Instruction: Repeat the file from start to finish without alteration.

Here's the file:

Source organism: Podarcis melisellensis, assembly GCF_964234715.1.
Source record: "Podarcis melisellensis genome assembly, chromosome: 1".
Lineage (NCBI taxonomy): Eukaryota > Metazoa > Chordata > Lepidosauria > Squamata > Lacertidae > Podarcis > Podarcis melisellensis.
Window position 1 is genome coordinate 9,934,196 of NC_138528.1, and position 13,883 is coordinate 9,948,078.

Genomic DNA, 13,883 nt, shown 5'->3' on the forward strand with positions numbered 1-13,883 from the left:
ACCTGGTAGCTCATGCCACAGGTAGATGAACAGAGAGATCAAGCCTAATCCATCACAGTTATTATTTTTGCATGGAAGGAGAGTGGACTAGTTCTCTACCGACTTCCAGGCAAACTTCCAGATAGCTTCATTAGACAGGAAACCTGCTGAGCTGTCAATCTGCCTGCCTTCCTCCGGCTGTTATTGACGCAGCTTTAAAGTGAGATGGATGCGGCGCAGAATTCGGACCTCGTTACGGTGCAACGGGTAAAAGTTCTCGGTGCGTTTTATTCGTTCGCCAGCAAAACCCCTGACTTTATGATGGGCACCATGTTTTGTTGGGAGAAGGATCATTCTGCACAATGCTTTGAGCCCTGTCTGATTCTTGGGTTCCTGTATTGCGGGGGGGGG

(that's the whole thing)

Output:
Source organism: Podarcis melisellensis, assembly GCF_964234715.1.
Source record: "Podarcis melisellensis genome assembly, chromosome: 1".
Lineage (NCBI taxonomy): Eukaryota > Metazoa > Chordata > Lepidosauria > Squamata > Lacertidae > Podarcis > Podarcis melisellensis.
Window position 1 is genome coordinate 9,934,196 of NC_138528.1, and position 13,883 is coordinate 9,948,078.

Genomic DNA, 13,883 nt, shown 5'->3' on the forward strand with positions numbered 1-13,883 from the left:
ACCTGGTAGCTCATGCCACAGGTAGATGAACAGAGAGATCAAGCCTAATCCATCACAGTTATTATTTTTGCATGGAAGGAGAGTGGACTAGTTCTCTACCGACTTCCAGGCAAACTTCCAGATAGCTTCATTAGACAGGAAACCTGCTGAGCTGTCAATCTGCCTGCCTTCCTCCGGCTGTTATTGACGCAGCTTTAAAGTGAGATGGATGCGGCGCAGAATTCGGACCTCGTTACGGTGCAACGGGTAAAAGTTCTCGGTGCGTTTTATTCGTTCGCCAGCAAAACCCCTGACTTTATGATGGGCACCATGTTTTGTTGGGAGAAGGATCATTCTGCACAATGCTTTGAGCCCTGTCTGATTCTTGGGTTCCTGTATTGCGGGGGGGGG